# When to use ae^(ikx) quantum mechanics?

In quantum mechanics, the ae^(ikx) wave function is used to describe a particle that is localized in space. This wave function is also known as the ground state wave function. The ae^(ikx) wave function is an eigenfunction of the momentum operator, which means that it is a stationary state. The ae^(ikx) wave function is also an eigenfunction of the Hamiltonian operator. This wave function is a solution to the Schrödinger equation.

## Other related questions:

### Q: Is exp IKX is acceptable wave function?

A: Yes, exp(iKX) is an acceptable wave function.

### Q: What is exp IKX?

A: exp(IKX) is simply e (the natural number) raised to the power of IX.

### Q: How do you know if a wave function is acceptable?

A: There is no definitive answer to this question, as there is no single “correct” wave function for any given system. In general, however, a wave function is considered to be acceptable if it is physically reasonable and produces results that are in agreement with experimental data.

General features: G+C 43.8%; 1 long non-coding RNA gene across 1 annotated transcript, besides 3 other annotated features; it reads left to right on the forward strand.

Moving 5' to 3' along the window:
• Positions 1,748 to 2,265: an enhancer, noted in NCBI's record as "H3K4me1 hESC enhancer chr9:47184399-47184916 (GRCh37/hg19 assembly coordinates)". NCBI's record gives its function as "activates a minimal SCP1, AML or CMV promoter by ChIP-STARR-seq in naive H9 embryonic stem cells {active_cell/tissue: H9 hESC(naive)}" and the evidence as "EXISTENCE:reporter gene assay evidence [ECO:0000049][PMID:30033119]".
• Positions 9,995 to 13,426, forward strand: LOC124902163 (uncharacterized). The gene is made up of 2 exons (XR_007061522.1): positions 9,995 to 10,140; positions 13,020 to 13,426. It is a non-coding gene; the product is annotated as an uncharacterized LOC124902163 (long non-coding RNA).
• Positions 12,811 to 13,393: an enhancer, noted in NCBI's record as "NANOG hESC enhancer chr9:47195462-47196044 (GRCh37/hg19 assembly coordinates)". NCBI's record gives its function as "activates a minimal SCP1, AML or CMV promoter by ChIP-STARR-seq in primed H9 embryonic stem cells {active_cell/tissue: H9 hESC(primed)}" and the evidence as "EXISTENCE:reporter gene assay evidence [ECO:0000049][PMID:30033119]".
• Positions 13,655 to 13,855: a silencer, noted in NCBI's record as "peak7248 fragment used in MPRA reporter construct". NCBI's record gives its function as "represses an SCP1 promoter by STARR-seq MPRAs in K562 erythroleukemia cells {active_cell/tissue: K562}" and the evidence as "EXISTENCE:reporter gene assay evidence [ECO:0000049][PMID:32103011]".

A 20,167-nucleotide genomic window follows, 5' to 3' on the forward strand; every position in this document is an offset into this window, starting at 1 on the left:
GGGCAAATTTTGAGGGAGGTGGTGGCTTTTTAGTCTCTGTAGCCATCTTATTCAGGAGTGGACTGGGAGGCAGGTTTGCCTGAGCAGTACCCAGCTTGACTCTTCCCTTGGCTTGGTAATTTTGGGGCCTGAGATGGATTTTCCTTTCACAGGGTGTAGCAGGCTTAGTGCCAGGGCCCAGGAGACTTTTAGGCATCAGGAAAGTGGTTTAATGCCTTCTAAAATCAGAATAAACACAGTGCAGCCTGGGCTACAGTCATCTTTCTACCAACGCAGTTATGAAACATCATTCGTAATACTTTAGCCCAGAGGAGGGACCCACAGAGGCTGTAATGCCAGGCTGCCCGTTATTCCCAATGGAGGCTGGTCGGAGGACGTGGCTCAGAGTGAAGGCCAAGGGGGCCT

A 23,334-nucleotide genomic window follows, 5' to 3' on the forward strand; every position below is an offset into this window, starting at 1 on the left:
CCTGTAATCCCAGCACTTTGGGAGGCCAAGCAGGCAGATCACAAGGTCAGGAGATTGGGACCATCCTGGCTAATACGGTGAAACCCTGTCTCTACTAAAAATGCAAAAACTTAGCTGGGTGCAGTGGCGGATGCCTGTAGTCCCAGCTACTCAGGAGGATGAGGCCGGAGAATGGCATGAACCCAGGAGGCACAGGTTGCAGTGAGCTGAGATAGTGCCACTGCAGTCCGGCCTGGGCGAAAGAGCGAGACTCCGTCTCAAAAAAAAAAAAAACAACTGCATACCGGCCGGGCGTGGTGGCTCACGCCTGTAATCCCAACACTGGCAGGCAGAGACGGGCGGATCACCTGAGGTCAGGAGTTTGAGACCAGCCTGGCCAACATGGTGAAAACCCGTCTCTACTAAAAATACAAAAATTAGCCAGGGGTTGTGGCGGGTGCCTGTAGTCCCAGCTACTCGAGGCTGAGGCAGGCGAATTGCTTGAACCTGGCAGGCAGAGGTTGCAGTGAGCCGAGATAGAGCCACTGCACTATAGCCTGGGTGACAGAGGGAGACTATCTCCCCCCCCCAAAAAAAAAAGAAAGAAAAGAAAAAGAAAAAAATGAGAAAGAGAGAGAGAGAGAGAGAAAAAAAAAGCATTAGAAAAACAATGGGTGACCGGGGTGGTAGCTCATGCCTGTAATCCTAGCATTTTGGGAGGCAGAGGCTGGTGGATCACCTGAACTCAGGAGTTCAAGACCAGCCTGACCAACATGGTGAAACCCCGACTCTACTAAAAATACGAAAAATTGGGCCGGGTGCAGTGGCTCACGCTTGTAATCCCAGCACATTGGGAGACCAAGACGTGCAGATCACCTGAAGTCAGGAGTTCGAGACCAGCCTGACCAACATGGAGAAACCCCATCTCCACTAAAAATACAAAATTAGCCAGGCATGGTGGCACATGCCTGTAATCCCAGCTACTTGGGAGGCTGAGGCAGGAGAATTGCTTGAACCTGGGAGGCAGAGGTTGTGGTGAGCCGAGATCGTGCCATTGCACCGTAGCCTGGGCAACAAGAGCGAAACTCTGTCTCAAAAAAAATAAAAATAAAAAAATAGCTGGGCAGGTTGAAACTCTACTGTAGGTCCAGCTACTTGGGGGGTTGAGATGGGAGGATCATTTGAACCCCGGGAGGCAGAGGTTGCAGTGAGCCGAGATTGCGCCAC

### Q: Is e IKX square integrable?

A: $\int_0^1 e^{-IKX} \, dX$

$\int_0^1 e^{-IKX} \, dX = \left[ \frac{e^{-IKX}}{-IK} \right]_0^1$

$\int_0^1 e^{-IKX} \, dX = \left[ \frac{e^{-IK}}{-IK} – \frac{1}{-IK} \right]$

$\int_0^1 e^{-IKX} \, dX = \frac{e^{-IK}}{IK} – \frac{1}{IK}$

$\int_0^1 e^{-IKX} \, dX = \frac{1}{IK} \left( e^{-IK} – 1 \right)$

$\int_0^1 e^{-IKX} \, dX = \frac{1}{IK} \left( e^{-IK} – 1 \right)$

Thus, $e^{-IKX}$ is integrable on